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Conservatives Promise to Expand Home Buyer's Plan to $35,000

Aug. 17, 2015
3 mins
A woman reviews paperwork on a laptop with a young couple

The Conservative government knows homeownership and real estate affordability are top issues facing Canadians - and they're pulling out the big pre-election guns to appeal specifically to would-be buyers. The latest on the promise platter: a $10-k increase to the maximum Home Buyer's Plan withdrawal amount to $35,000.

Real estate has become a hot-button election issue. The family home is the biggest asset for most families, so it shouldn’t come as any surprise the Conservatives are trying to woo voters. The Tories have already promised to bring back the Renovation Tax Credit, which would provide a 15% tax credit on renovations between $1,000 and $5,000, saving taxpayers up to $600 a year.

With today's stratospheric home prices, many first-time buyers have been forced to borrow much of their down payment - often from the bank of mom and dad. The idea behind expanding the Home Buyer's Plan is it will aid first-time buyers tap into more of their RRSP savings, and avoid taking on debt for their home purchase. But will this really help buyers afford more?

How the Home Buyers’ Plan Currently Works

Under the Home Buyers’ Plan, first-time homebuyers are able to withdraw up to $25,000 each ($50,000 for couples who both qualify) from their RRSP towards the down payment of a home. Starting in the second year, the borrowed money must be repaid over 15 years. Failing to repay your RRSP can be a costly mistake – not only is the income taxable, but the RRSP room is also lost forever.

Is Upping the Home Buyers’ Plan a Good Idea?

While there’s no arguing access to more saved cash will help first-time homebuyers scrape together a down payment, housing experts are worried it could add more fuel to the fire of the already overheated housing market. Bank of Canada governor Stephen Poloz stated our housing market is overvalued by up to 30%, posing a big risk to the Canadian economy.

Real estate affordability is especially of concern in Toronto and Vancouver. Detached homes sell for over $1 million on average in those two cities alone. While boosting the Home Buyers’ Plan withdrawal limit from $25,000 to $35,000 would give couples a combined $70,000 to put towards the down payment of a home, it wouldn’t address the lack of supply.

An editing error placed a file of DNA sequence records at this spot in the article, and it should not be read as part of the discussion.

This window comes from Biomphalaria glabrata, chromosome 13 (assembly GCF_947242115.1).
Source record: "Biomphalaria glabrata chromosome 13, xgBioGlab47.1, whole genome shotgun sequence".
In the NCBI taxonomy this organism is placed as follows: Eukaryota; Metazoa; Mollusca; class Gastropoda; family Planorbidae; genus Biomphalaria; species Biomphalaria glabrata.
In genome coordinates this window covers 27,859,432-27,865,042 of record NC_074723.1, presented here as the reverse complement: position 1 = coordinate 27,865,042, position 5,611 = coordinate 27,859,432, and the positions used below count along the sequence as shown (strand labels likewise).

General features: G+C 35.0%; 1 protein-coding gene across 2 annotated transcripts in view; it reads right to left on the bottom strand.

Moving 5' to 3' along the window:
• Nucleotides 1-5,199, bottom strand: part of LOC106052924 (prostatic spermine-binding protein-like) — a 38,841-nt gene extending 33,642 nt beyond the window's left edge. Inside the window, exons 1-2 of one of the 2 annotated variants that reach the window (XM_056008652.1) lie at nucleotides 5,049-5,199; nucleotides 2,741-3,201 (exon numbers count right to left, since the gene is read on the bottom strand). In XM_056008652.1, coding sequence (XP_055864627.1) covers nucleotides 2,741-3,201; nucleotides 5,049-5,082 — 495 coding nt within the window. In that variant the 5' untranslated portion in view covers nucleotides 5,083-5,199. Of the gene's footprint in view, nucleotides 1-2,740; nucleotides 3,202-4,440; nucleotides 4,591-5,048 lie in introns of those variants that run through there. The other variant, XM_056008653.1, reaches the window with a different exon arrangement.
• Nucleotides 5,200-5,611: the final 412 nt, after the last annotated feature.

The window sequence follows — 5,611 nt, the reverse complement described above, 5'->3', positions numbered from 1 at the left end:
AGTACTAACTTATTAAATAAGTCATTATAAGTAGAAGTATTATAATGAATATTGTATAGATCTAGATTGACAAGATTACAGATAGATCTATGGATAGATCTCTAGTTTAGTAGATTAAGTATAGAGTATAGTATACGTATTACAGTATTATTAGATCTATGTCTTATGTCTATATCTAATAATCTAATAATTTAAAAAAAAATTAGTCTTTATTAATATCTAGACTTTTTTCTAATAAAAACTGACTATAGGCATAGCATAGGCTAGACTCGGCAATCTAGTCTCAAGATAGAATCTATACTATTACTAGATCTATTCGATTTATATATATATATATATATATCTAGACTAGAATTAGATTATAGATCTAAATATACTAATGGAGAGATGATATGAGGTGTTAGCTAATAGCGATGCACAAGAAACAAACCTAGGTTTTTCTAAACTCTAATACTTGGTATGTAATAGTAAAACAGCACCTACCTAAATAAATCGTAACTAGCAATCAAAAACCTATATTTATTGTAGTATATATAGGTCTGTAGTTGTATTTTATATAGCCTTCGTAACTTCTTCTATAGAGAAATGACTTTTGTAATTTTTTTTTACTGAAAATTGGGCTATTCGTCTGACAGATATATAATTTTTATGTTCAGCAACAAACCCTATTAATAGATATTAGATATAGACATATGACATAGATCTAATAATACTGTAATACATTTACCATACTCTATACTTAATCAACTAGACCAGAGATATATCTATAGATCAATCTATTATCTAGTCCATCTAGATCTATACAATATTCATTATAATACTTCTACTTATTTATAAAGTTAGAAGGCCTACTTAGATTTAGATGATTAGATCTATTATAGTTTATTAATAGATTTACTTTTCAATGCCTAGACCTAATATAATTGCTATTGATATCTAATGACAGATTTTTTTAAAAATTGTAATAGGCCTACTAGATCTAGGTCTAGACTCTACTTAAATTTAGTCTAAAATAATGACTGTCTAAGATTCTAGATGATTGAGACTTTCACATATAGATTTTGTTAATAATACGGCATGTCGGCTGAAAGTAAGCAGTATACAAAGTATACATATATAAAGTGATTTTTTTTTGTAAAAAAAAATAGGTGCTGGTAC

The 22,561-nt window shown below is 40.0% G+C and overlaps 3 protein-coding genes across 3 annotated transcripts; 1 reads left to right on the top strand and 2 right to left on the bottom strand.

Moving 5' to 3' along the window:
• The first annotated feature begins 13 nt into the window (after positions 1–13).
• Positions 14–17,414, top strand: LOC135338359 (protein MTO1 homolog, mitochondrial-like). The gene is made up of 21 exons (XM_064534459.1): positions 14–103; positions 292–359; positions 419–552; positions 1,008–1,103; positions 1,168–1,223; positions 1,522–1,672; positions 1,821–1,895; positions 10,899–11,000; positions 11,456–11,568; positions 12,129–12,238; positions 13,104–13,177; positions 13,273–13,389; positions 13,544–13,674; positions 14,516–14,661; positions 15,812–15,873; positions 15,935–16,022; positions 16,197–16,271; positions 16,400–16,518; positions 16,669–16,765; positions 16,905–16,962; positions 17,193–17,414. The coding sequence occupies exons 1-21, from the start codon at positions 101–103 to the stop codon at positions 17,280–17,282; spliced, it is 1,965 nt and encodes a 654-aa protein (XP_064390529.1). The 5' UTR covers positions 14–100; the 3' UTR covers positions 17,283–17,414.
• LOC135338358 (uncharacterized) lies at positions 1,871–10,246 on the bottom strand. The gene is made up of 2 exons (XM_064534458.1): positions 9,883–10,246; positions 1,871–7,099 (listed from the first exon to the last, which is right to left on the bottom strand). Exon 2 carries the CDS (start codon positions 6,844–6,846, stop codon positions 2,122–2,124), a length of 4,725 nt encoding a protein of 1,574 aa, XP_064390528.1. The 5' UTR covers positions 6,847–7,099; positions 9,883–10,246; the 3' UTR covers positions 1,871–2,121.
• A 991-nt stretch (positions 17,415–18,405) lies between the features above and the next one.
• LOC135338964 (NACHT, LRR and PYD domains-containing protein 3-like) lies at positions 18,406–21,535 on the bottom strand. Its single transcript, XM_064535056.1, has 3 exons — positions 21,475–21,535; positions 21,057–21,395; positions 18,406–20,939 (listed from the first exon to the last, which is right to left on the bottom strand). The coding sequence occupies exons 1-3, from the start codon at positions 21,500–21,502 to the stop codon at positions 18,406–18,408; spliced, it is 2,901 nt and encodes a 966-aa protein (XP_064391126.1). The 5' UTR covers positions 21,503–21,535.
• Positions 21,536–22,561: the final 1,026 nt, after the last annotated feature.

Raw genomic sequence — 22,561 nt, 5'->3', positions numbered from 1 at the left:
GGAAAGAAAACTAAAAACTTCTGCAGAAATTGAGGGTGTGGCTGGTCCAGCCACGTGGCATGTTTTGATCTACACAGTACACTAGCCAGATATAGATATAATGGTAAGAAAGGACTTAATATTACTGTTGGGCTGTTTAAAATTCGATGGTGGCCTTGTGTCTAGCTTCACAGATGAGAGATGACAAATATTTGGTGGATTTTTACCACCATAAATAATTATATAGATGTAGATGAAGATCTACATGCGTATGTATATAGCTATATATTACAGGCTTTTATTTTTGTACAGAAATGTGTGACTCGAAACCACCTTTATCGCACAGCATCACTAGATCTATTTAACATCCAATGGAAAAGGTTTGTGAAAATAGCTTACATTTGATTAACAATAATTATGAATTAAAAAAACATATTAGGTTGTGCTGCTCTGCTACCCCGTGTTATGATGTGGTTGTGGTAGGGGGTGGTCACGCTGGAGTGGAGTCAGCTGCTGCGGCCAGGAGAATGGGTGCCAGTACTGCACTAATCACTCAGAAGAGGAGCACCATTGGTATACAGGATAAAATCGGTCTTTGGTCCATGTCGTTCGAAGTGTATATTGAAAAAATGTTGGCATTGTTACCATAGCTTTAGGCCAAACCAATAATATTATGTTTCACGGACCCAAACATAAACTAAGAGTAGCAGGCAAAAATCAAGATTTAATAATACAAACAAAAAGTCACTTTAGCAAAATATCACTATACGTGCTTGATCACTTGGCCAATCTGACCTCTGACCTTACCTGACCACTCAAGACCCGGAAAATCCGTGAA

Those in favour of upping the Home Buyers’ Plan say it’s needed to address skyrocketing home prices. The facts speak for themselves: the withdrawal limit has been frozen at $25,000 for over six years. The last change was when the Tories upped it from $20,000 to $25,000 for any withdrawals made after January 27, 2009. That’s been the only increase to the Home Buyers’ Plan since inception in 1992. While the withdrawal limit has only increased by 25%, during this time the average home price has jumped a whopping 205%!

Backpedalling on Policy?

Upping the withdrawal limit on the Home Buyers’ Plan would be a change of pace for the Conservatives. The Tories have already made a number of moves to make it more difficult for first-time homebuyers to break into the increasingly costly real estate market. Mortgage amortization has been trimmed back in recent years from 40 years to 25 years. This has resulted in first-time homebuyers being able to borrow less money. For those making a down payment between 5% and 10%, mortgage default insurance premiums have also increased. While there appears to be no clear consensus on whether upping the Home Buyers’ Plan is a good idea, there’s no doubt that many first-time homebuyers will like this move, even if it comes at the cost of their retirement savings.

Sean Cooper is a Financial Journalist and Personal Finance Expert, living in Toronto, Ontario. He offers Unbiased Fee-Only Financial Advice, specializing in pensions and the decumulation of financial wealth in retirement. Follow him on Twitter @SeanCooperWrite and read his blogs and request his writing services on his personal website:

Sean Cooper

Sean Cooper is the author of the new book, Burn Your Mortgage. He bought his first house when he was only 27 in Toronto and paid off his mortgage in just 3 years by age 30. An in-demand Personal Financial Journalist, Speaker and Money Coach, his articles and blogs have been featured in publications such as The Toronto Star, Globe and Mail, Financial Post, Tangerine: Forward Thinking blog and TheDot. You can follow him on Twitter @SeanCooperWrite.

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